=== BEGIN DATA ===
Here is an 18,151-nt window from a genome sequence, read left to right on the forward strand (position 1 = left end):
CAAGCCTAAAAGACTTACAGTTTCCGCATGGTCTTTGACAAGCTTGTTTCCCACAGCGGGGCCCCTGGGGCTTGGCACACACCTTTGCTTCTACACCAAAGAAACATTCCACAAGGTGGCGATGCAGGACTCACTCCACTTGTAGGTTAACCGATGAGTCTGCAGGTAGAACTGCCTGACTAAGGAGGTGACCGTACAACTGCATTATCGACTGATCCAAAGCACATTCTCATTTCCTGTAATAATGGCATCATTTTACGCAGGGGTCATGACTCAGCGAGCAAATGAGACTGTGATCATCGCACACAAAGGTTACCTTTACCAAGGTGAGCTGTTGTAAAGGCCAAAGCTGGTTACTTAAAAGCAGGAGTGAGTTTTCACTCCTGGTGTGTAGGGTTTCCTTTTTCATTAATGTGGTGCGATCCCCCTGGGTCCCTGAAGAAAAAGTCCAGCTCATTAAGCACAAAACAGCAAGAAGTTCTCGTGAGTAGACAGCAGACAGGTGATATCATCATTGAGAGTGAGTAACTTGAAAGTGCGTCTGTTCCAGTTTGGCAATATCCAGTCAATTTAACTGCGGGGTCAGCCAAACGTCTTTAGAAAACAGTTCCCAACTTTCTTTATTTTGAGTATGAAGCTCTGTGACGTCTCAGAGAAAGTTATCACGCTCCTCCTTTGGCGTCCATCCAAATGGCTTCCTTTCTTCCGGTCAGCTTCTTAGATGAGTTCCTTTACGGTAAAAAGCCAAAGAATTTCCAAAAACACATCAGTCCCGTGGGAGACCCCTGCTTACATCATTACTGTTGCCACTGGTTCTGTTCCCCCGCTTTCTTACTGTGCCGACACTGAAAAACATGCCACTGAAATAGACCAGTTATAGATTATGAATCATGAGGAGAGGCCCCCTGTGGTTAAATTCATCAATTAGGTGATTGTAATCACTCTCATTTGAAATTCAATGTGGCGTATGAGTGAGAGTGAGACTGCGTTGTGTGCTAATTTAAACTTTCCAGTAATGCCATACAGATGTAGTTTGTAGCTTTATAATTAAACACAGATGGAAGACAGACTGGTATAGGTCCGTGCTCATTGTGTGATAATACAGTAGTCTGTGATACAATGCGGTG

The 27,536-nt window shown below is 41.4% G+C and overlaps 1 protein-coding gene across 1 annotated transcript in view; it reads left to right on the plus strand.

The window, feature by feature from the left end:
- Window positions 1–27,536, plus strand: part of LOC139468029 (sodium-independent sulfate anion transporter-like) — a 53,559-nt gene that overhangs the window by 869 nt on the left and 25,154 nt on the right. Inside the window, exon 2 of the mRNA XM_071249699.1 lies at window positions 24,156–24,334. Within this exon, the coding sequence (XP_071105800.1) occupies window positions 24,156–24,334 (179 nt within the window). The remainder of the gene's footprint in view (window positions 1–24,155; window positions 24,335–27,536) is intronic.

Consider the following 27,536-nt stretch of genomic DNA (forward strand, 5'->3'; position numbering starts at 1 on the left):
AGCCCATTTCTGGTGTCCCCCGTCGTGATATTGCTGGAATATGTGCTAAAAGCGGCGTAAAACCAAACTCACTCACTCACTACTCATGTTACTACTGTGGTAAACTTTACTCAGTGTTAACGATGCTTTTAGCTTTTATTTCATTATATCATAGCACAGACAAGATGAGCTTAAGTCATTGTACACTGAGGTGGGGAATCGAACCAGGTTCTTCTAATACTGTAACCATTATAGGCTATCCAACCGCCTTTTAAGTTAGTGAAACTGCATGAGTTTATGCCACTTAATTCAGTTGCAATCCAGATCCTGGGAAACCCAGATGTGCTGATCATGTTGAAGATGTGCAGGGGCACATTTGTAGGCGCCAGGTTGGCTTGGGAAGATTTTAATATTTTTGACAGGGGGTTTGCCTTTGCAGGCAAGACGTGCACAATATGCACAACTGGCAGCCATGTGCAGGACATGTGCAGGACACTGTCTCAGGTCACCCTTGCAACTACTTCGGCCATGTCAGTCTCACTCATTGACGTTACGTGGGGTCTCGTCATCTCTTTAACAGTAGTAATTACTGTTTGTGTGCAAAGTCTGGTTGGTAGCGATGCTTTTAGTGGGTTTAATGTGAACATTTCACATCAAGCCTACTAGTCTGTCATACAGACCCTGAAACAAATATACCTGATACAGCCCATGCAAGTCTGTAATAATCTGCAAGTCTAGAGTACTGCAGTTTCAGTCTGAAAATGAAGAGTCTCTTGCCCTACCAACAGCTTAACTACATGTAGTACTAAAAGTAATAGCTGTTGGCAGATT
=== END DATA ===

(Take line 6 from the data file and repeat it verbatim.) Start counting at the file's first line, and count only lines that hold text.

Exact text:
Consider the following 27,536-nt stretch of genomic DNA (forward strand, 5'->3'; position numbering starts at 1 on the left):